MANILA, Philippines?Imagine 18,000 voices singing ?Amazing Grace? in 60 different languages.
Every Nation, one of the largest Christian ministries in the world, tried to set a Guinness World Record on Friday for a song sung in the largest number of languages by multiple singers.
Julius Fabregas, conference director of Every Nation 2010 in Manila, said no group has made an attempt at this scale. The closest was a bid by 200 people to sing ?Auld Lang Syne.?
Some 18,000 members from different parts of the world, as well as from the Philippines?it has the largest ministry in Asia?joined the communal singing on Friday at the SMX Convention Center, one of the highlights of a three-day conference.
Fabregas said they chose the hymn, ?Amazing Grace,? because it is one of the most translated songs in the world and because of its long Christian history.
?It?s a worship song. Some 18,000 people sang it to express their thanks to God. They sang about how God?s grace sustains them,? he explained.
Fabregas said the decision to stage a record-setting communal singing reflected the theme of the conference: "It doesn?t matter where you come from, or what language you speak ? we are all united in Christ."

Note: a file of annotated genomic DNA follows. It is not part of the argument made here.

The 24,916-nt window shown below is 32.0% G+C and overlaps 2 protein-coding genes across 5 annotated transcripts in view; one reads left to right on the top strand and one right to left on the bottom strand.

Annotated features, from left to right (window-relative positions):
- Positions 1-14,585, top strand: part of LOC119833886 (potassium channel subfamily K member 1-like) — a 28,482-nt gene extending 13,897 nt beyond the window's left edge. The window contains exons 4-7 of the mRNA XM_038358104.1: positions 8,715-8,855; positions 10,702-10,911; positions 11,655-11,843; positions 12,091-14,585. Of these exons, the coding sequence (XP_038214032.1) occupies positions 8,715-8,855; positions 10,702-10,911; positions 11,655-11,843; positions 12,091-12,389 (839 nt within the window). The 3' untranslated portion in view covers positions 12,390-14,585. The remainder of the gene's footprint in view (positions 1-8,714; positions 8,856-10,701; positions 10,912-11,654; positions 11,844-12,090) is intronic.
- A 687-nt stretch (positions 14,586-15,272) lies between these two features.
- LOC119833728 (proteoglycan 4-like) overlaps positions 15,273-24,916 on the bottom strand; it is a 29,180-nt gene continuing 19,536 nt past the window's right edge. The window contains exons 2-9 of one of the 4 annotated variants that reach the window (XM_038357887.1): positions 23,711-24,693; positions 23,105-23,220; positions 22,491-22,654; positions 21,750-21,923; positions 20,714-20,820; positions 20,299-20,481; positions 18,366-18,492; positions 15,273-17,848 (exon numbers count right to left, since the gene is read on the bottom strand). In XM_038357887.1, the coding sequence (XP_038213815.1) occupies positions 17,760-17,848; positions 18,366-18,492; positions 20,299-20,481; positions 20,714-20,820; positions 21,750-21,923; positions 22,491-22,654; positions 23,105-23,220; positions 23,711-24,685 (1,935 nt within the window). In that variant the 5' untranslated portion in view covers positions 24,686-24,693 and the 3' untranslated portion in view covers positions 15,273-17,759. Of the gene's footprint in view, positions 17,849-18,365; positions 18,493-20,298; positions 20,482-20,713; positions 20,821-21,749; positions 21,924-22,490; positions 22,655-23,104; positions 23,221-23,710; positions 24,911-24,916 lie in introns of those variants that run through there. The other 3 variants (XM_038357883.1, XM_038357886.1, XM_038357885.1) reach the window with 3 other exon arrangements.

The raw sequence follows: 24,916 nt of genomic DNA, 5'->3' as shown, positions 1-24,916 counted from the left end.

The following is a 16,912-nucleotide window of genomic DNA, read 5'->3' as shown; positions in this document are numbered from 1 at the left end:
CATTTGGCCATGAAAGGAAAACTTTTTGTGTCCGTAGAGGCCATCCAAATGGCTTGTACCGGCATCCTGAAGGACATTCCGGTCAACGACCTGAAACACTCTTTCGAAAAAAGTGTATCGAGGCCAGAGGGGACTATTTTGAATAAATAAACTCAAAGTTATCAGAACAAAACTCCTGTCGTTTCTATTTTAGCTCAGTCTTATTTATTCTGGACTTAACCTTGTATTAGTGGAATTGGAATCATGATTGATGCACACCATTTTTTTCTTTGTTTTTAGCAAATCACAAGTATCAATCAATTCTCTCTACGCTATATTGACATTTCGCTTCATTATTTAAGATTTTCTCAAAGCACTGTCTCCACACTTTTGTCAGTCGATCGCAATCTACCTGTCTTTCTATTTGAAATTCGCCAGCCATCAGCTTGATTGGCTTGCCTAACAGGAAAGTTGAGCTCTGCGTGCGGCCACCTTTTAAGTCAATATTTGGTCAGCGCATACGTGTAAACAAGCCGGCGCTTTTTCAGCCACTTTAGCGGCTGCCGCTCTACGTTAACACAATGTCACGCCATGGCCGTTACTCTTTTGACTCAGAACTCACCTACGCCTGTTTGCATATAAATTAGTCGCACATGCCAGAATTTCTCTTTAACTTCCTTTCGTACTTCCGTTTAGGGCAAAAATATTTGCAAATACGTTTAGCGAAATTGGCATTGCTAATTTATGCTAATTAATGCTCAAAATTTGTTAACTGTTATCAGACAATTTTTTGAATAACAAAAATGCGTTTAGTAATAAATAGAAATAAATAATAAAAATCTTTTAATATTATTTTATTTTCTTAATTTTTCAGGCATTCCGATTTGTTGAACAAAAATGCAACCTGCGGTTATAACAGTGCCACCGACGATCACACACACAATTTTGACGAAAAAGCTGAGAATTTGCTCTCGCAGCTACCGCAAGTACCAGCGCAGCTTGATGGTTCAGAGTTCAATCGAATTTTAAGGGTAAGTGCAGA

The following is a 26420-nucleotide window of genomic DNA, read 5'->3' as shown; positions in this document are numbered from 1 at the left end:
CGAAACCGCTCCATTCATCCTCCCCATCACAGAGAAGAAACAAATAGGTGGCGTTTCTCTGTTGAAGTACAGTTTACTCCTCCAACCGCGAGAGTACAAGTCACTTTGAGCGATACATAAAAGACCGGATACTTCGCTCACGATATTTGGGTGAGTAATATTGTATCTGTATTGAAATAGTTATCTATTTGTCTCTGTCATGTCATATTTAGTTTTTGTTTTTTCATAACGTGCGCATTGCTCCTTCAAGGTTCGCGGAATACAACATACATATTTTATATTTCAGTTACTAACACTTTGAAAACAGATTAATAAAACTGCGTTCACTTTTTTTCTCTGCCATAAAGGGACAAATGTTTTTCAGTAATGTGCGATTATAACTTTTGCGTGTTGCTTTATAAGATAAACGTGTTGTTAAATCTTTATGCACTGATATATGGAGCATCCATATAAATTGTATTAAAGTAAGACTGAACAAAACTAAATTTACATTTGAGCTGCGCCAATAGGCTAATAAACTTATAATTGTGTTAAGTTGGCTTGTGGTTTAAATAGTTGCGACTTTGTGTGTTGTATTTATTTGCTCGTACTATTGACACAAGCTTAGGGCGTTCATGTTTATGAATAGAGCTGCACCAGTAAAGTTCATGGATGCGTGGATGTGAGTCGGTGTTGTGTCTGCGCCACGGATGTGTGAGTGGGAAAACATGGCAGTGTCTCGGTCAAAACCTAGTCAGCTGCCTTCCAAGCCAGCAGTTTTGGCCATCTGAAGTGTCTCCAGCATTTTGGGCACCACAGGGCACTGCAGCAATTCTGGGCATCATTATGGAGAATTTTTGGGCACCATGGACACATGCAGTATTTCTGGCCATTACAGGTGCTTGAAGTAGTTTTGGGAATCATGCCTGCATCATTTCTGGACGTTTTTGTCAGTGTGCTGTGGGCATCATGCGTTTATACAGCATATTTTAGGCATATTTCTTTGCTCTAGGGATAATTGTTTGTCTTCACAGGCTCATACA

The communal singing was led Hillsong worship leader and pastor, Darlene Zschech, a Christian singer-songwriter.
The song was sung in 60 different languages including Filipino, Arabic, Mandarin, Zulu, Farsi, Spanish and Cherokee Indian.
With 18,000 people singing simultaneously, it certainly was loud.
While singing, many participants were overcome with emotion and started crying.
Pastor Dennis Sy, who blogged about the event, said: ?We ended the night setting a new world record singing ?Amazing Grace? in 60 different languages... I love this church, I love my wife, I love Jesus.?
Fabregas said the event was not just for the Guinness World Records. ?Our worship is an expression of love. When there?s joy, you can?t stop singing.?
?Amazing Grace,? published in 1779, came into being on a slave ship. It was written by John Newton, an English poet and clergyman, who participated, supposedly reluctantly, in the slave trade.
According to the organization?s website, ?many people believe the song was actually an old African folk song that Newton might have heard wafting up from the hold of his slave ship.?